The world is becoming less circular. It is moving further and further from an ideal where waste is eradicated and economic activities strengthen the environment and society at large. Shifting to a new way of doing business will be challenging and will require trailblazers, innovative entrepreneurs aiming to trigger change across industries and entire value chains.
Building a circular economy requires that innovative circular solutions become the standard across industries. Only a small group of organizations are well positioned to build innovative businesses in the circular economy that can trigger systems change: circular trailblazers.
I am proud to contribute the research report into success factors of circular trailblazers published by the World Economic Forum together with ScaleUpNation.
Why trailblazers are different
According to our research, successful circular trailblazers use these 5 strategies to achieve impact beyond their own size:
Storytelling for impact: Trailblazers use storytelling to raise awareness regarding the societal challenge they are aiming to tackle, and the type of solution they see as the way forward. They craft a compelling and authentic story, create or find the right stage, and engage effective storytellers inside and outside their organization. For example, Dutch circular mobile phone manufacturer Fairphone looks to shape a sustainable electronics industry. It shares stories of changemakers through blogs, podcasts, workshops, and events to forge memorable human connections while building awareness and support for ideas such as worker well-being and reducing electronics waste.
Setting a higher standard: Circular trailblazers raise the standard for their product category and even create new categories with their innovative offer. Their entry into any established space can threaten incumbents, but by continuing model transparency and inclusive industry change, they can grow support for their movement. Packaging company Polymateria, for instance, didn’t just develop an innovative biodegradable solution for conventional plastic packaging, it worked with legislators to ensure its solution could officially become the new benchmark for the British standard in biodegradability. This trailblazer’s one-of-a-kind approach is both commercially viable and is helping reshape the sector.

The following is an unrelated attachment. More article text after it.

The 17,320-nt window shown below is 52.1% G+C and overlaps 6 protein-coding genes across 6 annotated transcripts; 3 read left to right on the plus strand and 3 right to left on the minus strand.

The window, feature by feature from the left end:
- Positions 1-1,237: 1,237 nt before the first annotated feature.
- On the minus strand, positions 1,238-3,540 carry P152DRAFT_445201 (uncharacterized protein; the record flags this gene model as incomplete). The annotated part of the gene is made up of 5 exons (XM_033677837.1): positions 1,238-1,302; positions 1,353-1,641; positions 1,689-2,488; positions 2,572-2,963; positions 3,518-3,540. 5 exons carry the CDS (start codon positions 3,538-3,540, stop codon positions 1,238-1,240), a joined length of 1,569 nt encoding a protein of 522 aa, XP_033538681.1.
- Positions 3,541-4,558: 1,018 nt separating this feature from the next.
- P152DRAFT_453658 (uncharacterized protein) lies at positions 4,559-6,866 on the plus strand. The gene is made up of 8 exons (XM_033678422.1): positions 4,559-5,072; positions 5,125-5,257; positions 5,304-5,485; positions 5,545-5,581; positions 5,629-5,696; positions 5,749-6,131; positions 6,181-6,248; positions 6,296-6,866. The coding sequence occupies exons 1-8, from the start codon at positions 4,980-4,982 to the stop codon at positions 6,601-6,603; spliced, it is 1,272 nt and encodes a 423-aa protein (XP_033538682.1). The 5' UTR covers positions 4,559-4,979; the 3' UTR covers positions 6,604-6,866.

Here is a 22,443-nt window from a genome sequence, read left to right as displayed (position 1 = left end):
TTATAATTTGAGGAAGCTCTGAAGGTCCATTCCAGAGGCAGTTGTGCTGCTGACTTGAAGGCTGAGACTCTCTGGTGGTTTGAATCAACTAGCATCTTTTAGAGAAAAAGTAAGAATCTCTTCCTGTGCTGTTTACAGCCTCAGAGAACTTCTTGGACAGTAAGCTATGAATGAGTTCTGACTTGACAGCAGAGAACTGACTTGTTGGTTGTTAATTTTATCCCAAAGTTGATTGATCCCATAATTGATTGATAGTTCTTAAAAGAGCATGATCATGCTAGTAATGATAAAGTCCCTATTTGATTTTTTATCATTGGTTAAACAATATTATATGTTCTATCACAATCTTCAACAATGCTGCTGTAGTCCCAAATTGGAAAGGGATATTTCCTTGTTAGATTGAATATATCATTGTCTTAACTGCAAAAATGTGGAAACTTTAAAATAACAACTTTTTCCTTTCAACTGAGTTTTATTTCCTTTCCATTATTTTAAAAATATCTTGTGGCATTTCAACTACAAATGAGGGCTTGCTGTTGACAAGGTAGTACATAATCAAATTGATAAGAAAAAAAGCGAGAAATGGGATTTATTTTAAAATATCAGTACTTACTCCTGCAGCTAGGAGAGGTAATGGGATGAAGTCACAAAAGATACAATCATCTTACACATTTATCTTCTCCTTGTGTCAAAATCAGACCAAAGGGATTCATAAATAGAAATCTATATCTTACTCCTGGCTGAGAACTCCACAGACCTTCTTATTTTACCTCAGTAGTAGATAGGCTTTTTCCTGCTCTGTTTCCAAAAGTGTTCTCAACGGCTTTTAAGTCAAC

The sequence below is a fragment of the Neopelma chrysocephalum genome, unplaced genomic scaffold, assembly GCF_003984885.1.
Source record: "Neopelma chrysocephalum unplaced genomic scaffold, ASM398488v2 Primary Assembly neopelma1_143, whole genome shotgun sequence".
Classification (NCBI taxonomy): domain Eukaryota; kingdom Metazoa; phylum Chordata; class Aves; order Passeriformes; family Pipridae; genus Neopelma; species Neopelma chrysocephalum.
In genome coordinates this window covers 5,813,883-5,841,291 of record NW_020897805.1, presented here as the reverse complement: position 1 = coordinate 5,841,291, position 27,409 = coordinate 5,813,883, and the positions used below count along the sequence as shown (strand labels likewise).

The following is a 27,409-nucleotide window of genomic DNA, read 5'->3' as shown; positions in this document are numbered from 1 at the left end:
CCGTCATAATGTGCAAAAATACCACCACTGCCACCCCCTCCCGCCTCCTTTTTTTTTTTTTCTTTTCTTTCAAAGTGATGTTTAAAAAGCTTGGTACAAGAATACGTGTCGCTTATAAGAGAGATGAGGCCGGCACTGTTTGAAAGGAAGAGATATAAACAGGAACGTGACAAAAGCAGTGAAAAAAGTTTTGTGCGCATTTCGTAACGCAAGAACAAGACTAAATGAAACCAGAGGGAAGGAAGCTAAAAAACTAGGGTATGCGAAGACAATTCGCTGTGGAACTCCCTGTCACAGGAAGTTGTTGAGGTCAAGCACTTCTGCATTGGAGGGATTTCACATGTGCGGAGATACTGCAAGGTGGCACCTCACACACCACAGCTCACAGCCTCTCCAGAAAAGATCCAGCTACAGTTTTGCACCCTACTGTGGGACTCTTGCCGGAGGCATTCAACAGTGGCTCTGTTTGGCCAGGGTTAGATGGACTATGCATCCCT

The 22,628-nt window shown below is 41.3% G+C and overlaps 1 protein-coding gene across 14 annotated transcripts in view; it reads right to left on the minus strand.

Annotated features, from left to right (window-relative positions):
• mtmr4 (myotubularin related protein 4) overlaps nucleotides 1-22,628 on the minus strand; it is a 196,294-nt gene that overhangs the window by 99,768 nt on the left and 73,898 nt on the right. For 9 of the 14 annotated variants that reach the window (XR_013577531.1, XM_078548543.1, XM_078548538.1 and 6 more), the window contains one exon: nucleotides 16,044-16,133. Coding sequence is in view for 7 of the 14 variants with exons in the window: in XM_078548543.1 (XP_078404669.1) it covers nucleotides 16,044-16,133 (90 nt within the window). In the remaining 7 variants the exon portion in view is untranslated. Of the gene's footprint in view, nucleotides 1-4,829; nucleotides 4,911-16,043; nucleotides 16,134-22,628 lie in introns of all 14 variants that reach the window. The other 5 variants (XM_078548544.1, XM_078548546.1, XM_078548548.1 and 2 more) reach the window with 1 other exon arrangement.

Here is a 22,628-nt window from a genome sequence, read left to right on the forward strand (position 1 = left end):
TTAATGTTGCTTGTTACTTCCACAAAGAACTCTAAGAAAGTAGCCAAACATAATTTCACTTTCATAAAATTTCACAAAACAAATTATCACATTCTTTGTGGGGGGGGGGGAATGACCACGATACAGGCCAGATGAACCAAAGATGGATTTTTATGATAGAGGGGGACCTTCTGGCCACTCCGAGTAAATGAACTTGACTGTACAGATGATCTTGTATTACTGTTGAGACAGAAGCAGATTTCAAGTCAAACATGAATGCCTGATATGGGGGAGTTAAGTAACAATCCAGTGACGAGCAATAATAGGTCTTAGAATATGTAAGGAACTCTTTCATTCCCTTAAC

Sharing insights: Trailblazers share their intellectual property openly. This practice helps others provide circular solutions that build support for new standards. Such sharing could take many forms, such as licensing technological knowledge, training others or even open-source tools. Trailblazers share in a way that helps grow the market without sacrificing their own competitive position. For example, fashion company Rapanui founded Teemill, a T-shirt brand with circular production process. It has opened access to this process allowing thousands of other brands to participate, helping to further reduce water inputs and emissions. The system allows Teemill to thrive while breaking down barriers to the circular transition.
Initiating collaboration: Trailblazers understand they don’t act alone. They build alliances with a wide range of actors, including policy makers, academics and industry experts as they push for technological breakthroughs, new industry standards and wider market access. Such systems change will often require the involvement of likely and unlikely allies such as scale-up peers, big corporates, academia and non-profits. Trailblazers collaborate because they know they cannot change entire industries on their own.
Influencing public policy: Trailblazers work to influence public policy to break down barriers to the circular transition. They do this by building consortiums to advocate for policy changes such as stricter regulation, certifications, taxes for harmful practices, or subsidies for circular practices. As an example, US based clothing brand Outerknown has published a call to action to other players in the fashion industry to jointly lobby for preferential tariffs for the use of circular fibres. Such a move shows an understanding for the need for public policies that support systems-wide change.
The full report can be downloaded here: